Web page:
By Jay Kirell
Once again, a mass shooting in America has left most of us helplessly questioning how this could happen over and over. Some people will pound the gun-control gavel and others the mental health side of the issue and both will willfully whistle past each other as they try to convince the great mass of Americans – who’ve mostly thrown up their hands at the idea of anything getting done in Washington on the issue – that they have the answers.
The only problem is nobody is discussing the right questions.
Take out the NRA, take out the gun-grabbing left. Imagine we lived in an alternate universe where Democrats and Republicans sat down and seriously tried to tackle this issue.
Keep imagining, because at some point in history this will actually happen. And when we reach that point – whether it’s at the end of Obama’s term or the president after him (or the one after that) – there will be the specific time during the debate over mass shootings when the heart of the problem has to be addressed.
At the heart of the problem of mass shooting is the intersection of guns and mental health. Until the public has a full debate on the problems that arise out of any “solutions” offered – either by the gun control or gun-advocacy side – there will not be any effective action taken to stop mass shootings from occurring with semi-regularity.
In my view, any effort to halt these shootings has to address four uncomfortable questions at the intersection of guns and mental health. Questions that have to be addressed in any legislation are:
1. What can we agree marks a mental health disqualifier when purchasing/owning firearms?
- Should any history of depression, anxiety, anger management, violence disqualify someone?
- Should only a diagnosed disorder disqualify someone from owning a firearm?
- Should the types of medication one is currently prescribed factor into the equation?
- Should someone currently under therapy require a therapist’s recommendation to purchase a firearm?
- Should therapists be required to report patients who have admitting having firearms if they feel potential for concern?
2. How much of our mental health records are we willing to allow private entities access to for full background checks when purchasing firearms?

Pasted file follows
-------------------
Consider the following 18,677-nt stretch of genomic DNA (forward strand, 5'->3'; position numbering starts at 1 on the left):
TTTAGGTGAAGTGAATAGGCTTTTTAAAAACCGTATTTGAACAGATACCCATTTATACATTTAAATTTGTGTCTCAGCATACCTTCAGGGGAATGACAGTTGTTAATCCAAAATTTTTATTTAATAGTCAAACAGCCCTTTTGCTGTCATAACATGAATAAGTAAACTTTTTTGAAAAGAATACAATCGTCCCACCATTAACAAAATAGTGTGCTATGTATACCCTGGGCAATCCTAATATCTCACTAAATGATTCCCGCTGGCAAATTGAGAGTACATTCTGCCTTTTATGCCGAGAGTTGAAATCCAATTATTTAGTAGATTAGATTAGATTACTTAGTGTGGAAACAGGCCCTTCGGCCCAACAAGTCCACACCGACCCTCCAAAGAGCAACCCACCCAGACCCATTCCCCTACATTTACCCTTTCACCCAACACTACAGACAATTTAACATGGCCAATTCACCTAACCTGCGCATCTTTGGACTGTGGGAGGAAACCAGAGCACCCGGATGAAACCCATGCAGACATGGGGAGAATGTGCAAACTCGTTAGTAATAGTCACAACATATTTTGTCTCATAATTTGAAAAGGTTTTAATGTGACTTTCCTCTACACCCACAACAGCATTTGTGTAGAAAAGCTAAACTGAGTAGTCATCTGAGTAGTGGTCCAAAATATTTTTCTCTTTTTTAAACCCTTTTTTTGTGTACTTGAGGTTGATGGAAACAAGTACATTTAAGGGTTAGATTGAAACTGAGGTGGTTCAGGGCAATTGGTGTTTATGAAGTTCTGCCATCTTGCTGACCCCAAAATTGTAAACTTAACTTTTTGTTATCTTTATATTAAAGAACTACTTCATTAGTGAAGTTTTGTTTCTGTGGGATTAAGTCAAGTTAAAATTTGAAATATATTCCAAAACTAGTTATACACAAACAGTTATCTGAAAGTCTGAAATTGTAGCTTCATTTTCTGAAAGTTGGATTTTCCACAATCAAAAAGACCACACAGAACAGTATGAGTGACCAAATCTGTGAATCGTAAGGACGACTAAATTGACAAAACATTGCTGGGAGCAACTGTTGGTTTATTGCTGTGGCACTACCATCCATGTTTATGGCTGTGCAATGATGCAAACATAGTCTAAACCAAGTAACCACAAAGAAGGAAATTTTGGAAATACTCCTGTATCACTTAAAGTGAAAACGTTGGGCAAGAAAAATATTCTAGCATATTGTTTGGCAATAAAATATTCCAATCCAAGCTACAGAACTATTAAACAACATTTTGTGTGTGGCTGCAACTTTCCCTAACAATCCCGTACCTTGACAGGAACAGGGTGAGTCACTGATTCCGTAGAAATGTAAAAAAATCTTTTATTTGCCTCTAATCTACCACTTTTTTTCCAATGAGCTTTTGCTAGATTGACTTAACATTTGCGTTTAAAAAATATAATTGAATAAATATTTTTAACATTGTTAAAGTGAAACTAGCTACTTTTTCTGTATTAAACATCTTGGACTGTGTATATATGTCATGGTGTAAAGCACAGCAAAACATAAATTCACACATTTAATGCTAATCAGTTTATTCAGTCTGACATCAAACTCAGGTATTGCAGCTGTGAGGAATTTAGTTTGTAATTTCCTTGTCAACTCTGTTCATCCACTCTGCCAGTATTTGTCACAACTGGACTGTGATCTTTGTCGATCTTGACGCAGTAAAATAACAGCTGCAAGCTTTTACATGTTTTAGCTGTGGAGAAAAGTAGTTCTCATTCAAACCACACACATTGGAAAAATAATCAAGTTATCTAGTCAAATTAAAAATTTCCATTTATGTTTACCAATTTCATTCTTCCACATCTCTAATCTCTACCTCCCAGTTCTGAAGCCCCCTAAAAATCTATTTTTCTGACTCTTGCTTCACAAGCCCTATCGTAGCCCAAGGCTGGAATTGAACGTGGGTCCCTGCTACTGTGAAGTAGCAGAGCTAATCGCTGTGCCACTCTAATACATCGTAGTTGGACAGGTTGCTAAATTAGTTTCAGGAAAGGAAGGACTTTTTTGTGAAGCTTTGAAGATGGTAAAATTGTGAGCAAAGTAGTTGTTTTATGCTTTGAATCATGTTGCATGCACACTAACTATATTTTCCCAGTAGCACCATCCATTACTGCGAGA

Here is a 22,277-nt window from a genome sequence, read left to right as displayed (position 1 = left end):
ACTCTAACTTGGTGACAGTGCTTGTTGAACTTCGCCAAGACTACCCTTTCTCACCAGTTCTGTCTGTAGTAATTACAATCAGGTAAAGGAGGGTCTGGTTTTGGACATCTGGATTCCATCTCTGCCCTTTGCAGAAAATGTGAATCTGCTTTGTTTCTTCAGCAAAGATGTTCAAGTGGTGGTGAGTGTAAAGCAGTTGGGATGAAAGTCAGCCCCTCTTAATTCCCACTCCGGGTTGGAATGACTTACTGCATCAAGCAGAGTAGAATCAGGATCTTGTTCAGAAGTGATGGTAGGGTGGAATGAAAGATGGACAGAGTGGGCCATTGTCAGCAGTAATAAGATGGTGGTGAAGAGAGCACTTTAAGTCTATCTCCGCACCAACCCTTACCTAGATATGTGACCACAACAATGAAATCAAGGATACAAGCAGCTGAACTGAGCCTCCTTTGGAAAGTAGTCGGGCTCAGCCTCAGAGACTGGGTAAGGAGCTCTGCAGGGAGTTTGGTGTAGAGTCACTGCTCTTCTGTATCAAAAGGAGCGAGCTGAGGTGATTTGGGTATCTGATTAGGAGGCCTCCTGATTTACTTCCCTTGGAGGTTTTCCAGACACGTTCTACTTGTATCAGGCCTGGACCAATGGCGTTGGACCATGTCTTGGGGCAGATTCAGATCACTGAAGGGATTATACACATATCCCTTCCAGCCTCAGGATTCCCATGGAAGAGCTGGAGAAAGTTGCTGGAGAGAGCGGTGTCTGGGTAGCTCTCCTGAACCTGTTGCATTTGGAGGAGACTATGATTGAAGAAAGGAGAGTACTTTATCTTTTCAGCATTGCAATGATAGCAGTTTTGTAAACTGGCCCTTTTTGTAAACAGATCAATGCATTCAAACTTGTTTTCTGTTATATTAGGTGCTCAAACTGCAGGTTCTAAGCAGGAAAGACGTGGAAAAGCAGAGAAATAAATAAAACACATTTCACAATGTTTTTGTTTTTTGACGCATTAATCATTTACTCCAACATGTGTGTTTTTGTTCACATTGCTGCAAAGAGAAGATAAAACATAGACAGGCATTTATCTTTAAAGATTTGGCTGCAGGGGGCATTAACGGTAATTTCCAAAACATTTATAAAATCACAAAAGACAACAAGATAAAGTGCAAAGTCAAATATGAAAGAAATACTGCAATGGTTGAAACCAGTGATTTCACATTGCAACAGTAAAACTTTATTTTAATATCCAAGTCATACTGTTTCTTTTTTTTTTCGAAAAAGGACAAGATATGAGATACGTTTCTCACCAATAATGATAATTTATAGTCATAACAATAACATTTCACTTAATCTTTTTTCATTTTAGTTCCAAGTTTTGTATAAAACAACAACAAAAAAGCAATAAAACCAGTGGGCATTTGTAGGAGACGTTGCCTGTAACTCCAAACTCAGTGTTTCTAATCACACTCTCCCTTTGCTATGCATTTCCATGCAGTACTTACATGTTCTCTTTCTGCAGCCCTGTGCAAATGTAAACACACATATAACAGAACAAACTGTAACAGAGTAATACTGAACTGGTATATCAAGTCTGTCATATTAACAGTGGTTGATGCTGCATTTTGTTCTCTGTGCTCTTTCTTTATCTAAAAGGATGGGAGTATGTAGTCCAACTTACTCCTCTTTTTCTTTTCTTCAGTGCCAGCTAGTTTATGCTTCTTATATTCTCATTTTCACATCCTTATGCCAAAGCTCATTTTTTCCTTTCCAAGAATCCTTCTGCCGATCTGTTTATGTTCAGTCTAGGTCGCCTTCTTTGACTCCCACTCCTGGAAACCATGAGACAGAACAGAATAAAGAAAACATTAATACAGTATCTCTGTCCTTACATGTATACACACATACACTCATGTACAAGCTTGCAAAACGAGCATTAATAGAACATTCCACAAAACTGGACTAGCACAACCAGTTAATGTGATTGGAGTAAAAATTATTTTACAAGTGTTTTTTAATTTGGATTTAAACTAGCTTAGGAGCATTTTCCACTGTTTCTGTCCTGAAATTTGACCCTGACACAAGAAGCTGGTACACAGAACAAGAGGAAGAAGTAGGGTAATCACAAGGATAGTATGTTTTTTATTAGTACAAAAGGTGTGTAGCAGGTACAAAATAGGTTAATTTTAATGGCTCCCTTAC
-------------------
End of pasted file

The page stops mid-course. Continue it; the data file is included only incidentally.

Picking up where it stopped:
- Are we as a nation entirely comfortable with notion of a private entity – like a gun retailer – having access to private health information?
- How many levels of safeguards are necessary to keep mental health records from being abused by private entities?
- If someone applies for a firearm and is denied because of what was in their background check – should a private entity be required to report the individual to authorities?
3. How much access are we willing to grant people with a history of reported mental health issues in purchasing and/owning firearms?
- If someone has a reported history of mental illness, what type of firearms, if any, should they be allowed to buy/own?
- What if they were a long-time hunter living in a rural area – would they be granted an exemption for a hunting rifle? A shotgun?
- Would someone living in an urban area not be granted the same exemption? Would that be constitutional?
4. Finally, and most controversial, are we willing to deny access to firearms to certain normally-supported groups of individuals who suffer through mental health issues?
- Our nation’s veterans and its female victims or rape and assault are two groups that have individuals within them who suffer from post-traumatic stress and might be more prone to wanting a firearm for their piece of mind.
- Is this nation ready to say these psychological and physical victims of violence are more dangerous to society than they are in danger from other individuals within society?
- Are we willing to say that they – and anyone else from any other walk of life who might have at one time been treated for mental help – are potential risks worthy of having a constitutionally-protected right taken away?
If we’re ready to sit down and really answer these difficult questions, maybe we can take steps to address mass shootings like what happened yesterday. If we’re not, well, then we’re really not ready to have that conversation we keep hearing we’re close to having after every mass shooting happens.
Maybe I should re-print this column again in a month. Unfortunately I feel it’ll be just as relevant as today.